The essential components of a watertight cold chain

The pharmaceutical supply-chain is used to adapting and stepping-up in times of pressure. The sheer volume of medicines needed across the globe, and the fact these drugs come in all forms, varieties, shapes, and sizes, means the supply-chain has always needed a degree of flexibility.

4 min read

However, the emergence of the Covid pandemic tested this to the absolute limit. The supply chain had to quickly learn, adapt, and implement major changes to its processes to cope with the challenges of manufacturing and distributing enough vaccines to reach all four corners of the globe.

If this wasn’t difficult enough, some of the vaccines need temperatures of up to -80°C for production, storage, and distribution. This means that cold chain serialization has risen in prominence as a key weapon in the fight against Covid.

The holy trinity of a successful cold chain

The successful implementation of a cold chain has three main components – production and packaging, transport and storage, and an efficient roll out involving fully trained personnel.

It is essential that all three of these elements work in unison. Failure to do so will result in the collapse of the supply chain, and ultimately result in a batch of useless vaccines.

Let’s examine the substantial changes that have had to be introduced to ensure these temperature-critical products arrive at their destination in the perfect condition, ready to be administered to patients.

Changing the existing packaging and serialization process

One of the most obvious changes that we will see from an increased cold chain adoption is the complete re-writing of the status quo when it comes to existing packaging and serialization solutions.

Imagine the scenario of working in temperatures of -80°C. Established systems, technology and machinery simply cannot cope with these harsh conditions. This meant that a full set of hardware and software has had to be designed, manufactured, and implemented at breakneck speed. One of the big developments we continue to see is around mobile technology for the supply-chain. We are seeing a much more coordinated approach to being able to log events with mobile devices. We will also be able to directly-link specific supply-chain events to vaccine outcomes.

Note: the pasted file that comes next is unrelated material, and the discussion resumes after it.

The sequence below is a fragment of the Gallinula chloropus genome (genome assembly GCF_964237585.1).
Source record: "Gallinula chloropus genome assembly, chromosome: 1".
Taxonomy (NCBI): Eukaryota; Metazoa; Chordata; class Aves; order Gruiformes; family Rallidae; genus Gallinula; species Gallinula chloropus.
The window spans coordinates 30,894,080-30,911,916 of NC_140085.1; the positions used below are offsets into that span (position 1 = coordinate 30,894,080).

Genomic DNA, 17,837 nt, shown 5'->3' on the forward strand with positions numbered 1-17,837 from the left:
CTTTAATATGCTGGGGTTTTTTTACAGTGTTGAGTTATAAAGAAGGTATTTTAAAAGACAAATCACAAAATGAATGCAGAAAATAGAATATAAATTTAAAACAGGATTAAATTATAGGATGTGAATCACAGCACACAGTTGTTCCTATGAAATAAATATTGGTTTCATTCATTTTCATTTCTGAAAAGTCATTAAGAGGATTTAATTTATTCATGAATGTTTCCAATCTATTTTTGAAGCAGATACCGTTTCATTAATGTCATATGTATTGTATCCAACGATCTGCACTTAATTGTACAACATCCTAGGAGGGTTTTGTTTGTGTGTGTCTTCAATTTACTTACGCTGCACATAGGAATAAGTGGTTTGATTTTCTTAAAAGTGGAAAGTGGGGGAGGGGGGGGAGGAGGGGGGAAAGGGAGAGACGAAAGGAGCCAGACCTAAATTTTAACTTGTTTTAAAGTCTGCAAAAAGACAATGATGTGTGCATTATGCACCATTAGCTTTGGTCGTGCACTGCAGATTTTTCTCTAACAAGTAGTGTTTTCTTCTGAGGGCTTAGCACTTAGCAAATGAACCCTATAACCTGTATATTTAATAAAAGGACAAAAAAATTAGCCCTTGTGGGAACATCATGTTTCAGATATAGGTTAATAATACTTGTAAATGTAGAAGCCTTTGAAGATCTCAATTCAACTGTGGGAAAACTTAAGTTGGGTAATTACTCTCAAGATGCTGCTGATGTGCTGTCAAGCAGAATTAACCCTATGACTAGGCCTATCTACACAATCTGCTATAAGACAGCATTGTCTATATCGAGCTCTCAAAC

There will also be an increased usage of barcoding helping to reduce errors in dispensing in stressful periods. Vaccines and test-kits developed to detect the virus will need to continue to be supplied across the world quickly and efficiently – which require more standardization.

We will also see an even more increased reliance on business intelligence. This will be used to ensure an even swifter and more efficient vaccine serialization process. Intelligence will be used to assess exposure times, optimize routing, and scan exceptions, all while being able to monitor and measure continuously.

In addition to this, a much higher emphasis on human safety and comfort now needs to be factored in. The harsh temperatures in a cold chain environment means workers need adequate protective equipment, and regular breaks, with limitations to the number of hours they can spend in cold conditions.

And that’s just the start of it.

A whole host of “extras” have had to be launched to facilitate the production, storage, and delivery of cold chain products. Just one example of this is the temperature monitoring device, which is built into the thermal shipping containers, resulting in the need for a new, much more delicate way of opening these containers, to prevent damage.

Adding temperature oversight into the shipping processes

The Pfizer-BioNTech COVID-19 vaccines are shipped in an insulated thermal shipping container with dry ice to keep the vaccine frozen at ultra-low temperatures from –80°C to -30°C. To maintain the integrity of these vaccines, they must be stored and handled at specific recommended temperatures.